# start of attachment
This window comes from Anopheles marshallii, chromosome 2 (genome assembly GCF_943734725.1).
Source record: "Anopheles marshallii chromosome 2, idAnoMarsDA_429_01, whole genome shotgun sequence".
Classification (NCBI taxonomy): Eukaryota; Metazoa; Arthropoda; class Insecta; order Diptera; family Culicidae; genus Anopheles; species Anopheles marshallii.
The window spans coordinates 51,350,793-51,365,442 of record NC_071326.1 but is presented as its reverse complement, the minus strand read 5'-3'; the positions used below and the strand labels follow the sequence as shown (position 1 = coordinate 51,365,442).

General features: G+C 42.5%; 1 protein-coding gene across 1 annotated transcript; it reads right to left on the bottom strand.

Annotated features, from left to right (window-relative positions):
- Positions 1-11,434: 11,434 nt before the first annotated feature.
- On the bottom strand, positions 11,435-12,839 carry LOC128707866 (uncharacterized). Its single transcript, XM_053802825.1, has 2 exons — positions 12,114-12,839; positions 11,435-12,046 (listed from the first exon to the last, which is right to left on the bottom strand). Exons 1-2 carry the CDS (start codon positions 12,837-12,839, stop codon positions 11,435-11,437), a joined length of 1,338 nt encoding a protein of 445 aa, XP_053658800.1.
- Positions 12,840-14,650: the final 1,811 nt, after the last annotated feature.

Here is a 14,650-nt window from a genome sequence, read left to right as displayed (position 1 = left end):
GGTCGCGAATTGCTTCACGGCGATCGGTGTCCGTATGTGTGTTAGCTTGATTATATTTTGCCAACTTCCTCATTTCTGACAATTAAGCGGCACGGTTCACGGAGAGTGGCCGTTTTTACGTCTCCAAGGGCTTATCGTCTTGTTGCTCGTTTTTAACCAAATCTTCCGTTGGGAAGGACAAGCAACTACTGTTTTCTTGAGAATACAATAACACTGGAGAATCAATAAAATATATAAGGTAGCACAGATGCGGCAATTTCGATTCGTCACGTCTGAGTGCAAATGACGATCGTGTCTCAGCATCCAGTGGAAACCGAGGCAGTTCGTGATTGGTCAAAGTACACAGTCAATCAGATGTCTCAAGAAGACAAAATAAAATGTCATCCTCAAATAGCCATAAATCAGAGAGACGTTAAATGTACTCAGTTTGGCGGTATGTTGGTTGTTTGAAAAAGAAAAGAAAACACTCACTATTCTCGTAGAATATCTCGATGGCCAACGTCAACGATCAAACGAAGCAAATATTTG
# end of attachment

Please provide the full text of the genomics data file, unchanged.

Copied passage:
This window comes from Anopheles marshallii, chromosome 2 (genome assembly GCF_943734725.1).
Source record: "Anopheles marshallii chromosome 2, idAnoMarsDA_429_01, whole genome shotgun sequence".
Classification (NCBI taxonomy): Eukaryota; Metazoa; Arthropoda; class Insecta; order Diptera; family Culicidae; genus Anopheles; species Anopheles marshallii.
The window spans coordinates 51,350,793-51,365,442 of record NC_071326.1 but is presented as its reverse complement, the minus strand read 5'-3'; the positions used below and the strand labels follow the sequence as shown (position 1 = coordinate 51,365,442).

General features: G+C 42.5%; 1 protein-coding gene across 1 annotated transcript; it reads right to left on the bottom strand.

Annotated features, from left to right (window-relative positions):
- Positions 1-11,434: 11,434 nt before the first annotated feature.
- On the bottom strand, positions 11,435-12,839 carry LOC128707866 (uncharacterized). Its single transcript, XM_053802825.1, has 2 exons — positions 12,114-12,839; positions 11,435-12,046 (listed from the first exon to the last, which is right to left on the bottom strand). Exons 1-2 carry the CDS (start codon positions 12,837-12,839, stop codon positions 11,435-11,437), a joined length of 1,338 nt encoding a protein of 445 aa, XP_053658800.1.
- Positions 12,840-14,650: the final 1,811 nt, after the last annotated feature.

Here is a 14,650-nt window from a genome sequence, read left to right as displayed (position 1 = left end):
GGTCGCGAATTGCTTCACGGCGATCGGTGTCCGTATGTGTGTTAGCTTGATTATATTTTGCCAACTTCCTCATTTCTGACAATTAAGCGGCACGGTTCACGGAGAGTGGCCGTTTTTACGTCTCCAAGGGCTTATCGTCTTGTTGCTCGTTTTTAACCAAATCTTCCGTTGGGAAGGACAAGCAACTACTGTTTTCTTGAGAATACAATAACACTGGAGAATCAATAAAATATATAAGGTAGCACAGATGCGGCAATTTCGATTCGTCACGTCTGAGTGCAAATGACGATCGTGTCTCAGCATCCAGTGGAAACCGAGGCAGTTCGTGATTGGTCAAAGTACACAGTCAATCAGATGTCTCAAGAAGACAAAATAAAATGTCATCCTCAAATAGCCATAAATCAGAGAGACGTTAAATGTACTCAGTTTGGCGGTATGTTGGTTGTTTGAAAAAGAAAAGAAAACACTCACTATTCTCGTAGAATATCTCGATGGCCAACGTCAACGATCAAACGAAGCAAATATTTG